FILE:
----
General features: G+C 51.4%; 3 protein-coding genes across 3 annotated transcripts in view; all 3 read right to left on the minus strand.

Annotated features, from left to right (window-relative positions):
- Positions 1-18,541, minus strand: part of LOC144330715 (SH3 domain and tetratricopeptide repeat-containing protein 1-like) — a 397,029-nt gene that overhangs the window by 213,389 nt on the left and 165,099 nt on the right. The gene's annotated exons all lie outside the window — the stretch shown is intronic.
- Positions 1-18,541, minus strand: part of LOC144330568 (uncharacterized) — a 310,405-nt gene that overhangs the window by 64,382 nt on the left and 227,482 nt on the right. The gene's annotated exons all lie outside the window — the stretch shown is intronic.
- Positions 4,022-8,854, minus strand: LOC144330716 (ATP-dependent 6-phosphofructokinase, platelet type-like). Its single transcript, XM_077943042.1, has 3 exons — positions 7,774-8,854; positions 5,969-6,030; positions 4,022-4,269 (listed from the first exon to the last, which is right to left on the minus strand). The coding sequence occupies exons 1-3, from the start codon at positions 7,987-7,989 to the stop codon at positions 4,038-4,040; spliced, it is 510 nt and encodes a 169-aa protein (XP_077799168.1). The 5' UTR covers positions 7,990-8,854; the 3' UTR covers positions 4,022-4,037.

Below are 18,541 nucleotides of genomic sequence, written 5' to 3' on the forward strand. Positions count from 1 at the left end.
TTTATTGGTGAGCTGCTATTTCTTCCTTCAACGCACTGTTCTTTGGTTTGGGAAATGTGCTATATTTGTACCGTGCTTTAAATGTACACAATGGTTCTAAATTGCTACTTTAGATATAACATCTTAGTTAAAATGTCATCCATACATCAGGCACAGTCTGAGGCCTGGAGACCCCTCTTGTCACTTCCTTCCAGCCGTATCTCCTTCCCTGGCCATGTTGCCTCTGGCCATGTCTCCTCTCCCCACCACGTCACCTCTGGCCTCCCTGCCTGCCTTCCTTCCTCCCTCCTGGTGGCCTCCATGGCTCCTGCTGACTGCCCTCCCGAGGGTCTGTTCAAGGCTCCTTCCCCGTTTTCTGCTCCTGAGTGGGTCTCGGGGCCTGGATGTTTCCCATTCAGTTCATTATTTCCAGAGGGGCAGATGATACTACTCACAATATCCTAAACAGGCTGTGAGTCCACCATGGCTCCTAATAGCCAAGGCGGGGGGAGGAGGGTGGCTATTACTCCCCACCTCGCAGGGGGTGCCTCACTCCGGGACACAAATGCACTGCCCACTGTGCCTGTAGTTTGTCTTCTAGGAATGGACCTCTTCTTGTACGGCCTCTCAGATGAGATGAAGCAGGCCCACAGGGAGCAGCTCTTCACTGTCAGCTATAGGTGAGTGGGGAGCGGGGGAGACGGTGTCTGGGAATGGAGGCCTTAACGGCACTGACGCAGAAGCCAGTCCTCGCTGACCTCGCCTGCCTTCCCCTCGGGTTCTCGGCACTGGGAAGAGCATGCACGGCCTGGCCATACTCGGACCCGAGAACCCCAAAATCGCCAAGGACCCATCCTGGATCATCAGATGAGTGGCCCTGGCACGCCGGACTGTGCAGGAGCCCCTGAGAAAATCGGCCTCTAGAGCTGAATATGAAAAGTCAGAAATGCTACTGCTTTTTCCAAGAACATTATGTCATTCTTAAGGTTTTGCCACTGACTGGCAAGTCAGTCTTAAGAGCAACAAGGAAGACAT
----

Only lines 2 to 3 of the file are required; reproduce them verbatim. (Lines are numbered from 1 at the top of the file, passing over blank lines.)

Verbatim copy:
Annotated features, from left to right (window-relative positions):
- Positions 1-18,541, minus strand: part of LOC144330715 (SH3 domain and tetratricopeptide repeat-containing protein 1-like) — a 397,029-nt gene that overhangs the window by 213,389 nt on the left and 165,099 nt on the right. The gene's annotated exons all lie outside the window — the stretch shown is intronic.